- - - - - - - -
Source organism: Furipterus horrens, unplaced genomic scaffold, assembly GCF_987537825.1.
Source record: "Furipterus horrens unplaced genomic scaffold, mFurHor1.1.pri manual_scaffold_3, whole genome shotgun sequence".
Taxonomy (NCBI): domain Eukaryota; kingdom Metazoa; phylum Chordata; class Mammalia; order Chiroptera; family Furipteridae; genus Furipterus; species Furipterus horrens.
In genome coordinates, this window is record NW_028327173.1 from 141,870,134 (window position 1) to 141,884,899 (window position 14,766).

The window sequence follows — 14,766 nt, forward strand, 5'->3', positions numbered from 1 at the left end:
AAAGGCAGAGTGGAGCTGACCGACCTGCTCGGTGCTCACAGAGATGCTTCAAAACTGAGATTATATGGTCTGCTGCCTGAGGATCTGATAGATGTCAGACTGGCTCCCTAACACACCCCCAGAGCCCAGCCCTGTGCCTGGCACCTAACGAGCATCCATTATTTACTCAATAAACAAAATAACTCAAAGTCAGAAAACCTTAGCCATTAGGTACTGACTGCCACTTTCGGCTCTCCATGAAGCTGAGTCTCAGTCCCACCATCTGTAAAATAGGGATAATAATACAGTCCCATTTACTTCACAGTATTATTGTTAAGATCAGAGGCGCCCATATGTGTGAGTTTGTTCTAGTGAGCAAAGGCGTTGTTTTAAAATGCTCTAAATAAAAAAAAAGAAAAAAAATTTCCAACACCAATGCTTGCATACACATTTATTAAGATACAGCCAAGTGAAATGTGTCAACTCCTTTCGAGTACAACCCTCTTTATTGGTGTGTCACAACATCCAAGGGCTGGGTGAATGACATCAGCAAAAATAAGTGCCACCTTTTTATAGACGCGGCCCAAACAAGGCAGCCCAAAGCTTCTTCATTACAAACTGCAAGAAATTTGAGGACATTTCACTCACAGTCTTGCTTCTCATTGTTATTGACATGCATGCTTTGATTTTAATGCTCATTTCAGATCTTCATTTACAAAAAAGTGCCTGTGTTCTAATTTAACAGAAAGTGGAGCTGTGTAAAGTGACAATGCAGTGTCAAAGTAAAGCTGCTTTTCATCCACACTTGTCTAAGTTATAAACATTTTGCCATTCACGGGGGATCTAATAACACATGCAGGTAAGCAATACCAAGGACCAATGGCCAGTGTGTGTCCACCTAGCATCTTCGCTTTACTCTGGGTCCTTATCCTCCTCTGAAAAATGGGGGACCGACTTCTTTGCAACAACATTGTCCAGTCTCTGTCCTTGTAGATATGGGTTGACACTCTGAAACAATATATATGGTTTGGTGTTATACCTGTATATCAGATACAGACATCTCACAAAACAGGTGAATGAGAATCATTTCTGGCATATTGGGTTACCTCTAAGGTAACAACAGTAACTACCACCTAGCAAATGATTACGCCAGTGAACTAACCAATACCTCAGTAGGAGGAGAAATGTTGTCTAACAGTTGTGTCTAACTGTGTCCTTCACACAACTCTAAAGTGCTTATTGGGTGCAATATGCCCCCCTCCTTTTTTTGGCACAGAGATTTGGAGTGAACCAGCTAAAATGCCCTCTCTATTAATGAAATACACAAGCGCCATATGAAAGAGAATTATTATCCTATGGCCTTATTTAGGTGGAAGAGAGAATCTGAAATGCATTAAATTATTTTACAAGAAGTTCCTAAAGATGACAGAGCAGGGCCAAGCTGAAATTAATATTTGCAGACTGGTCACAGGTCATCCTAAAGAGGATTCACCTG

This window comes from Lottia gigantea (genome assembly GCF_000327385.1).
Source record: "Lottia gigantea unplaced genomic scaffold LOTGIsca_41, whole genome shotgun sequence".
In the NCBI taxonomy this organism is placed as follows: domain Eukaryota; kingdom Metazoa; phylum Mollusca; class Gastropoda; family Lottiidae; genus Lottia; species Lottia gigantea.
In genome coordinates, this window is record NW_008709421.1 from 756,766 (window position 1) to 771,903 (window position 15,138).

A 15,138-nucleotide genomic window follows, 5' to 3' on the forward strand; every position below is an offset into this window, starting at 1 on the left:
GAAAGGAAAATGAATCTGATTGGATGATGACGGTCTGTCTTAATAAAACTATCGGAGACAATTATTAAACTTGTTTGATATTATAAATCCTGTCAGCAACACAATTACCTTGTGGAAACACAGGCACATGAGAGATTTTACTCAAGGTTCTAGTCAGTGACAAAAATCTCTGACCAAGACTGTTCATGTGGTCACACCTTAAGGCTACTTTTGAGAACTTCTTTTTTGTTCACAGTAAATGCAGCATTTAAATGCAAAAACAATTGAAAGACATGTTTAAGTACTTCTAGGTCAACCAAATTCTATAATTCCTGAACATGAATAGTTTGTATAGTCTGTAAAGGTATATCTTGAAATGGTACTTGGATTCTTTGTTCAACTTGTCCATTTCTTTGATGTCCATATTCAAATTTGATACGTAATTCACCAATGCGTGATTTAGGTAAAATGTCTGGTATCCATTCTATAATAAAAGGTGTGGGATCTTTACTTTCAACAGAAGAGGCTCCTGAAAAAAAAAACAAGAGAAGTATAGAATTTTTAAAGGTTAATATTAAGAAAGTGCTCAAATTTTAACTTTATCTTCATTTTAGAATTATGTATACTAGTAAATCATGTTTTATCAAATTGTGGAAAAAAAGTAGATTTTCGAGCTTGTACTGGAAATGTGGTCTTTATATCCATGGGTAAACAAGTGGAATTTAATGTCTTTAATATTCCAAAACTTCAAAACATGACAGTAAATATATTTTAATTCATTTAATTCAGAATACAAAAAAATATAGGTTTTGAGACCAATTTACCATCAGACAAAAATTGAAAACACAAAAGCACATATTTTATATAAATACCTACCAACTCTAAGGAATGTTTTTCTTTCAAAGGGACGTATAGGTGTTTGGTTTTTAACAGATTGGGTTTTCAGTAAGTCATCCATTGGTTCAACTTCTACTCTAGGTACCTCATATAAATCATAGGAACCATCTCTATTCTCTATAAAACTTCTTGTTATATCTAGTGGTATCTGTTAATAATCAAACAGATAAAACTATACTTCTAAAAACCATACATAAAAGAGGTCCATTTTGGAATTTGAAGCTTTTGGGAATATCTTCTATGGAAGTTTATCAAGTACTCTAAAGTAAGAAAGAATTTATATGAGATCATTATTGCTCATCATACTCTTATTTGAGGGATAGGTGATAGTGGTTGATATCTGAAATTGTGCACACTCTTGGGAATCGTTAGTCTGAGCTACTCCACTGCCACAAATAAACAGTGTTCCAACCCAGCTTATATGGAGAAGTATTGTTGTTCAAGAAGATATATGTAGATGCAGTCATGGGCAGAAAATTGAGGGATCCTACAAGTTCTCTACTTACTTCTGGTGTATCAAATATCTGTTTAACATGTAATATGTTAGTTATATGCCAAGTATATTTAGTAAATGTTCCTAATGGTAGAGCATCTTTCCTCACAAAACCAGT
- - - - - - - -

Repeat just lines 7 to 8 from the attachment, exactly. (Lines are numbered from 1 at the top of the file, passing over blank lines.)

This window comes from Lottia gigantea (genome assembly GCF_000327385.1).
Source record: "Lottia gigantea unplaced genomic scaffold LOTGIsca_41, whole genome shotgun sequence".